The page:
As Norma Jeane Mortenson (otherwise known as the incomparable Marylin Monroe) once said, “A wise girl knows her limits, a smart girl knows that she has none” – and that’s how I feel about the all-in-one, high-end Bluetooth record player you’re looking at.
If I could but hear it for just a few fleeting moments, I’m quite sure it would find its way onto my shortlist for the best turntables currently on the market – and it would not be low on that list.
The limitations I might mention include the fact that Fennessy, the gifted Chinese manufacturer that has created this thoroughly modern and somehow minimalist gramophone (yes, I consider that bright red ‘bugle’ horn minimalist) is a hard company to reach – and it doesn’t currently sell its products in the US.
Although I’m based in the UK, I’m struggling to find the British hi-fi dealership able to source me one, either. Apparently, it sells for somewhere just upwards of 13,999 yuan (approximately $2,071, £1,723, or AU$3,000) before any duties or shipping, but even this information was hard to come by.
And yet I do not care. As Marylin also said: “Imperfection is beauty, madness is genius and it’s better to be absolutely ridiculous than absolutely boring.”
So, without further ado, let’s have a closer look at the photos Fennessy has kindly taken to showcase its beautiful creation – an all-in-one turntable system with Bluetooth, which none of us is ever likely ever own.
“It’s all make believe, isn’t it?”
Yes, that’s another Monroe quote, as is: “If I’d observed all the rules, I’d never have got anywhere” – and maybe that’s how one goes about getting hold of one of these gorgeous items (not that I’m suggesting any rule-breaking, you understand).
What I can do is furnish you with some specs. The Fennessy Donut i5 comes in at 66lbs (or 30kg, so delivery won’t be cheap), and at just over 5ft tall, it’s a conversation piece, too. You also get plenty of drivers: that horn (or bugle) includes a 10W, 1-in tweeter, and under the deck itself there’s a front-firing, 40W 6.5-in midrange driver plus a downward-firing 60W 8-in woofer.
There’s an onboard RIAA phono pre-amp and class-D stereo amplifier. So, you’ve got a complete plug-and-play record player – and since there are no analog or digital outputs, you couldn’t hook it up to your existing system even if you wanted to. A single knob on the front takes care of power, input switching, and volume.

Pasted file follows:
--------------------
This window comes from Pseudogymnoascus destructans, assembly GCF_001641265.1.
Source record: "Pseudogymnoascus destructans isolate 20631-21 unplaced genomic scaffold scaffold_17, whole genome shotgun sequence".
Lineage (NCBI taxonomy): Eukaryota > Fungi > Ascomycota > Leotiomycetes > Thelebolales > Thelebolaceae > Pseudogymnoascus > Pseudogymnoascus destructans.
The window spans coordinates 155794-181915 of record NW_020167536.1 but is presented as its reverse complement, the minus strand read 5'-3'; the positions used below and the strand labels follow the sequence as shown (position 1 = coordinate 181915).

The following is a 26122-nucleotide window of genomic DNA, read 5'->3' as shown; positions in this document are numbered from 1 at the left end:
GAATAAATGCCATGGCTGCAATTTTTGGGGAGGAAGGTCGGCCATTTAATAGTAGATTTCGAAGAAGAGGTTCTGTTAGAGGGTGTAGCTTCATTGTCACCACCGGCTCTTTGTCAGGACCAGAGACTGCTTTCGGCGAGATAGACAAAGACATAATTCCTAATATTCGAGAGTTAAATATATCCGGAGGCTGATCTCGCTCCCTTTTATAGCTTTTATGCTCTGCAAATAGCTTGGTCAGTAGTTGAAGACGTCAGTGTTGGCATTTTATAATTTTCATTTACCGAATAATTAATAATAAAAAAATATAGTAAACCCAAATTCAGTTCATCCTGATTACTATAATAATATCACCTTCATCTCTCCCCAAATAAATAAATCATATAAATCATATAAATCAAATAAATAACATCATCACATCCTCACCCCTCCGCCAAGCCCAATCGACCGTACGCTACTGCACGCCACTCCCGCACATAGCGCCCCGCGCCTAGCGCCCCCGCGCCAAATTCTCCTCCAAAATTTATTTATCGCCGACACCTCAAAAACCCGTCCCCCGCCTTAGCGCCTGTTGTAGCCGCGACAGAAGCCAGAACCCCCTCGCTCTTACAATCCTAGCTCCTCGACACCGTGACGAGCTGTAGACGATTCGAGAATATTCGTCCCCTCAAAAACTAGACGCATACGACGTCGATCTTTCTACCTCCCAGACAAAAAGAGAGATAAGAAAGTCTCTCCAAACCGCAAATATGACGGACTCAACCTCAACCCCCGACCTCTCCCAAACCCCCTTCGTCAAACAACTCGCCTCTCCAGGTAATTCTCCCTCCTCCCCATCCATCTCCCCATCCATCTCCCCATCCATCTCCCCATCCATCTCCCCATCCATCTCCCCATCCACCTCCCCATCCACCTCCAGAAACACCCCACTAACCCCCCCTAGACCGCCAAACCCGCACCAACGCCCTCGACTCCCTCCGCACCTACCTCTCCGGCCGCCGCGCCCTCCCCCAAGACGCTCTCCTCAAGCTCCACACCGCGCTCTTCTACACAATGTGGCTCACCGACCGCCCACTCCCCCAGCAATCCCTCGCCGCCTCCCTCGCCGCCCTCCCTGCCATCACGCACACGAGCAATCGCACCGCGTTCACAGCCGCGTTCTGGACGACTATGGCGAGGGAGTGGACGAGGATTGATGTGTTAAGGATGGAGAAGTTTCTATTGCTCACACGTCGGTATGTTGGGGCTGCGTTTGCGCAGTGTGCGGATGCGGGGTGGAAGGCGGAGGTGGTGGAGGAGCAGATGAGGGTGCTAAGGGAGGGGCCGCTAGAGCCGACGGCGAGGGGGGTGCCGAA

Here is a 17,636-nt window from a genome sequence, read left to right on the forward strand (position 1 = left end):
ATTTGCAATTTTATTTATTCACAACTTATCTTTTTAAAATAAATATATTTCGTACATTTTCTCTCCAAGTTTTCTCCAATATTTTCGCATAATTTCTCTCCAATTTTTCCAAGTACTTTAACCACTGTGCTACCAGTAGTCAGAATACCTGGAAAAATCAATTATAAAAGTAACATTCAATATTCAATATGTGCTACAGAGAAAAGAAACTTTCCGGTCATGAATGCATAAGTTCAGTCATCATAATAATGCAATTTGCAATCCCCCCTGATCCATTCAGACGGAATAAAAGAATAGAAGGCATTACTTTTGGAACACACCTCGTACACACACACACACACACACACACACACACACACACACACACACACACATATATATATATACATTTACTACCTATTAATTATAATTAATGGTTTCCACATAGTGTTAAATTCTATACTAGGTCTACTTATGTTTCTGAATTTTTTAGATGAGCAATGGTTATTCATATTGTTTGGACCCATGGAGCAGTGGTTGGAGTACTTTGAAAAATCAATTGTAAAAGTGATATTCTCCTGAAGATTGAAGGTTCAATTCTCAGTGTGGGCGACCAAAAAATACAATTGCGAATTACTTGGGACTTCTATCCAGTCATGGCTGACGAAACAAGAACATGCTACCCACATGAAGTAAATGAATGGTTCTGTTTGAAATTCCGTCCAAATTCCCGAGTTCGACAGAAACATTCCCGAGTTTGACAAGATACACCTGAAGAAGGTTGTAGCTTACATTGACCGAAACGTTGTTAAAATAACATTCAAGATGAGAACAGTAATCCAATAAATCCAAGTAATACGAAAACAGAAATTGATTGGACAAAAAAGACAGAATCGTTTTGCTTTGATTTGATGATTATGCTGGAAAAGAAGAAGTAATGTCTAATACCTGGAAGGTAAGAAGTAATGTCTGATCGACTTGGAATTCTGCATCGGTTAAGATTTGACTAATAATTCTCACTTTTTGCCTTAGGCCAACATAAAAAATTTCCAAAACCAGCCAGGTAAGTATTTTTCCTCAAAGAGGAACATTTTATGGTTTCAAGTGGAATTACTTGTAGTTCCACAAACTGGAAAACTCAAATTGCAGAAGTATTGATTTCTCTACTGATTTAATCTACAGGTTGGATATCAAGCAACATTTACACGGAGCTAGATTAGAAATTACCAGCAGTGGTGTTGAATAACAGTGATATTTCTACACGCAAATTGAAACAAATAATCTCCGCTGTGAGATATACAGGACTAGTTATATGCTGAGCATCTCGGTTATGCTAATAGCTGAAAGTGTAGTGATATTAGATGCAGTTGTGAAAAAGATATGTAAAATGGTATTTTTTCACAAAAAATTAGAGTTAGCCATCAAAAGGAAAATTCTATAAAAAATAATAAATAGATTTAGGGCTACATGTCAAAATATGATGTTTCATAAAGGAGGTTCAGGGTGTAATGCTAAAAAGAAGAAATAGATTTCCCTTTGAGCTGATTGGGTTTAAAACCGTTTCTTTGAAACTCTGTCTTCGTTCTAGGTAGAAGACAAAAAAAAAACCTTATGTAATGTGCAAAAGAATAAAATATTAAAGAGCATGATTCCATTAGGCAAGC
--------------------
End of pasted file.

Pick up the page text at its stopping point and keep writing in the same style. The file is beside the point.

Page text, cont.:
I’m not certain of this, but I think the Bluetooth situation is receiver-only. So, while you can stream music from your phone to the Donut i5’s onboard speakers, you can’t ping your vinyl collection to your best Bluetooth speaker outside, or your favorite wireless headphones in the same way you can with the Audio-Technica AT-LP60XBT, say.
The turntable is belt-driven and features a 2.2lb all-metal platter including a custom slip mat (Marylin would demand nothing less) and the carbon fiber tonearm comes pre-fitted with a conical bonded diamond tip Audio-Technica (AT) moving-magnet cartridge.
Fennessy’s standard Donut i5 is available with a black wooden base and fabric grille, but that charming bugle comes in your choice of orange, dragon fruit, red velvet, banana, avocado, chocolate, matcha, or milk, all of which sound delicious – but it’s not the one I’m after.
This Monroe deck is one of Fennessy’s special edition Donut i5s (so named, of course, because records are shaped like donuts), including Van Gogh – a sort of pixellated version of arguably the most famous of the artist’s self-portraits, including a glorious yellow bugle – and the monochrome Quicksand.
They’re all works of art, for me. I could put one in each room and be content. Would I live to regret such a purchase in the age of streaming sites, Dolby Atmos 7.1 surround systems, HEOS, and multi-room audio? I truly doubt it – vinyl’s continued resurgence is no accident and that warm analog sound endures.
“We should all start to live before we get too old. Fear is stupid. So are regrets.” Thank you, Norma Jeane. I’ll resume my quest to get hold of a Fennessy Donut i5 soon.